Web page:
Use of traditional hallucinogens
Traditional hallucinogens, often referred to as Ayahuasca or San Pedro, are found in Ecuador. These substances are often marketed to tourists as ‘spiritual cleansing’, and typically contain dimethyltryptamine (DMT), a strong hallucinogen that’s illegal in the UK and many other countries. There are many risks involved. Consumption isn’t regulated. Intoxicated travellers have been assaulted and robbed. Health risks are not well understood, and on occasions people have suffered serious illnesses and in some cases deaths after taking these drugs, which are often taken a long way from medical facilities making the risks even greater.
You can drive a hire car using a UK licence or International Driving Permit.
The Ecuadorean police recommend that you also get a local temporary driver permit. Always carry your passport, driving licence, vehicle registration and proof of insurance with you when in the vehicle.
Road conditions are variable. Heavy rains and mudslides often close or wash away roads, which can cause significant delays and accidents.
Serious accidents are very common, mainly due to careless driving, speeding and badly maintained vehicles. Ecuador has one of the highest rates of road accidents in Latin America. In May 2014, near Papallacta region, a road collision involving a bus carrying foreign tourists caused the deaths of 2 British nationals and injury to others. Similar accidents in the same route were reported in 2018. In March 2018, a bus crash on the Guayaquil to Quito route caused 11 deaths and 54 injured people, including 2 British nationals who were seriously harmed. In the same week, there was another critical road collision in Manabi province resulting in 12 deaths.
If you’re a passenger in a vehicle travelling at an unsafe speed, you should firmly instruct the driver to slow down.
Where possible, avoid travelling by road outside major cities after dark. If you take public buses, check the reputation of the bus company and make sure it’s insured with a ‘SPPAT’ (formerly SOAT), mandatory traffic accident public insurance. There is an online interstate bus booking system.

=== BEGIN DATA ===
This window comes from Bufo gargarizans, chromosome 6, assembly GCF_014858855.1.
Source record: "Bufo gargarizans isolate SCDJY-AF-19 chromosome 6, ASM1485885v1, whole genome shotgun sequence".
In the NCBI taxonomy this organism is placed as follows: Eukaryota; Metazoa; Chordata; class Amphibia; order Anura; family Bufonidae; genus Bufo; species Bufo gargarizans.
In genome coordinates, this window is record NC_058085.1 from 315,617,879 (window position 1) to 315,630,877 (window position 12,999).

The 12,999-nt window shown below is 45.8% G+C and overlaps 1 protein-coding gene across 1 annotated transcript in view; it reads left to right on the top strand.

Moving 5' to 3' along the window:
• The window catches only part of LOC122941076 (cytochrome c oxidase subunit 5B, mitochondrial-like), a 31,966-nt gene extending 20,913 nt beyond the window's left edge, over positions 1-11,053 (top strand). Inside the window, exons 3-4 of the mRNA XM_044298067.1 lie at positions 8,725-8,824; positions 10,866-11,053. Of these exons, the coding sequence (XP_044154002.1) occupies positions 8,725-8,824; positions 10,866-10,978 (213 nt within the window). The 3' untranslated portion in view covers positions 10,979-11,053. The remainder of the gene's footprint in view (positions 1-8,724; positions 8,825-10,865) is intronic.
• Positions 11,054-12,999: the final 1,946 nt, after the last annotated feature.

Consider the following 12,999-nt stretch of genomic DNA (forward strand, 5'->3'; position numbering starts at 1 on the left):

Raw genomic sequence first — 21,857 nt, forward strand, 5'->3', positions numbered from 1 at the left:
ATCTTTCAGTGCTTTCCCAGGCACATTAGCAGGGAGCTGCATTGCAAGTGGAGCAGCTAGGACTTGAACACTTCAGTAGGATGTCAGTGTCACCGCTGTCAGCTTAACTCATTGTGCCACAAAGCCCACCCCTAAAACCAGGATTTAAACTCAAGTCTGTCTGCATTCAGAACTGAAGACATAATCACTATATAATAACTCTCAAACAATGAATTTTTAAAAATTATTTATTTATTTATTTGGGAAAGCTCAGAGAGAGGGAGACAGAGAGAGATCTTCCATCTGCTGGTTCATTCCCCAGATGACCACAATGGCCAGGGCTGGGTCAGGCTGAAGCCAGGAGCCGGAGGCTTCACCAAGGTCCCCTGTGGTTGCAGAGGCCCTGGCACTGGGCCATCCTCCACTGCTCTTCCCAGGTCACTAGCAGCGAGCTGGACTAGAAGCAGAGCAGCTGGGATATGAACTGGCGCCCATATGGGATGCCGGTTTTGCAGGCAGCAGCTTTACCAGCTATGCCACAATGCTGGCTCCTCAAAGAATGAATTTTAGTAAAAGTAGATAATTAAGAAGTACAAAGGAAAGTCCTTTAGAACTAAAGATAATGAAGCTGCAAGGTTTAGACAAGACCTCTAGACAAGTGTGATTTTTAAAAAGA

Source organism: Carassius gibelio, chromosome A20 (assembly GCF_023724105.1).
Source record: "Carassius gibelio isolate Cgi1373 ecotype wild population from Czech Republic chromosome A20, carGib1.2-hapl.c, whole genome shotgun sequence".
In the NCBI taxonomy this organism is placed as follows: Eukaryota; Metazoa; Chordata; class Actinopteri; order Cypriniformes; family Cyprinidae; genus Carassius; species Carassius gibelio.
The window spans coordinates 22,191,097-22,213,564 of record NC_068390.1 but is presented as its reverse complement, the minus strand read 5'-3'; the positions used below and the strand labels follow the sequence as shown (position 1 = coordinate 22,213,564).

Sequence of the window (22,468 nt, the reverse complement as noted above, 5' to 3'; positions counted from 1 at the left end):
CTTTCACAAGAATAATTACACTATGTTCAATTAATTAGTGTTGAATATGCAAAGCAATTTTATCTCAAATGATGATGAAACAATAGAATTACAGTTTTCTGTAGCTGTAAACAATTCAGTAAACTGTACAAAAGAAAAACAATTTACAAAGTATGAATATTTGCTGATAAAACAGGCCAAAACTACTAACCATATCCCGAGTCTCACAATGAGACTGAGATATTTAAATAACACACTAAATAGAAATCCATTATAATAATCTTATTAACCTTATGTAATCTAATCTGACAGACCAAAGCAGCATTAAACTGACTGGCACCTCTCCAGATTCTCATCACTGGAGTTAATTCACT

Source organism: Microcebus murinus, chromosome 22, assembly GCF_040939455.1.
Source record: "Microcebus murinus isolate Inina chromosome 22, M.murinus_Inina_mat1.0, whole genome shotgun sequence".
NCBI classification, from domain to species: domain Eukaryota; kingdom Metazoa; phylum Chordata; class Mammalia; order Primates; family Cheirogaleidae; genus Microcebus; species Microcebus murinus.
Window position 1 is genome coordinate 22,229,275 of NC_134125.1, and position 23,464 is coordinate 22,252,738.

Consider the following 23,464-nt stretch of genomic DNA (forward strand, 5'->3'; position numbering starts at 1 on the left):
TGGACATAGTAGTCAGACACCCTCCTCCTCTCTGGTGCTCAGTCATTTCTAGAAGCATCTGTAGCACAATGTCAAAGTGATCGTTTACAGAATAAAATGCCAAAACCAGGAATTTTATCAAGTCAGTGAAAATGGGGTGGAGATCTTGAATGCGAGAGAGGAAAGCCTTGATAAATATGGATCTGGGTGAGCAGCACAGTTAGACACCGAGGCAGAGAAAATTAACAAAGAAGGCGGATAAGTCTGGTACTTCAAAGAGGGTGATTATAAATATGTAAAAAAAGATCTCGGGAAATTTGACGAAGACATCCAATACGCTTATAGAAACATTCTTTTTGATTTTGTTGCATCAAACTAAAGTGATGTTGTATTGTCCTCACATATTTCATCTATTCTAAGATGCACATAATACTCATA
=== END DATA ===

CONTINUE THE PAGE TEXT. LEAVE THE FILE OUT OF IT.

When taking yellow registered taxis in the major cities make sure the taxi meter is reset. The minimum charge in Quito is US$1.45 during the day and US$1.75 at night, even if the meter registers less for your journey. If you or the hotel called a taxi, agree a price before you get in.
The national rail company, Tren Ecuador, offers a range of train routes along the Andean and coastal regions in Ecuador. Most of the rail system has been repaired.
The new Quito ‘Mariscal Sucre’ International Airport is in Tababela, at about 37 km towards the north-eastern part of Quito. The main connecting roads have now been completed. Journey times from the airport to central Quito can vary from 30 to 60 minutes depending on the time of day.
Safety concerns have been raised about INSEL Air. The US and Netherlands authorities have prohibited their staff from using the airline while safety checks are being carried out. UK government officials have been told to do the same as a precaution.
There have been incidents of piracy and armed robbery against ships in and around Ecuador’s waters. Sailors should be vigilant and take appropriate precautions.
There have been several serious accidents in the Galapagos Islands involving boats operated by tour companies. Even for short journeys, you should use reputable boat transport operators and ask about safety features before making a booking. Check that life boats and the life vests are provided before boarding.
Street demonstrations, protests and strikes are common. Although most are peaceful, they can turn violent. You should monitor local media and avoid all large gatherings.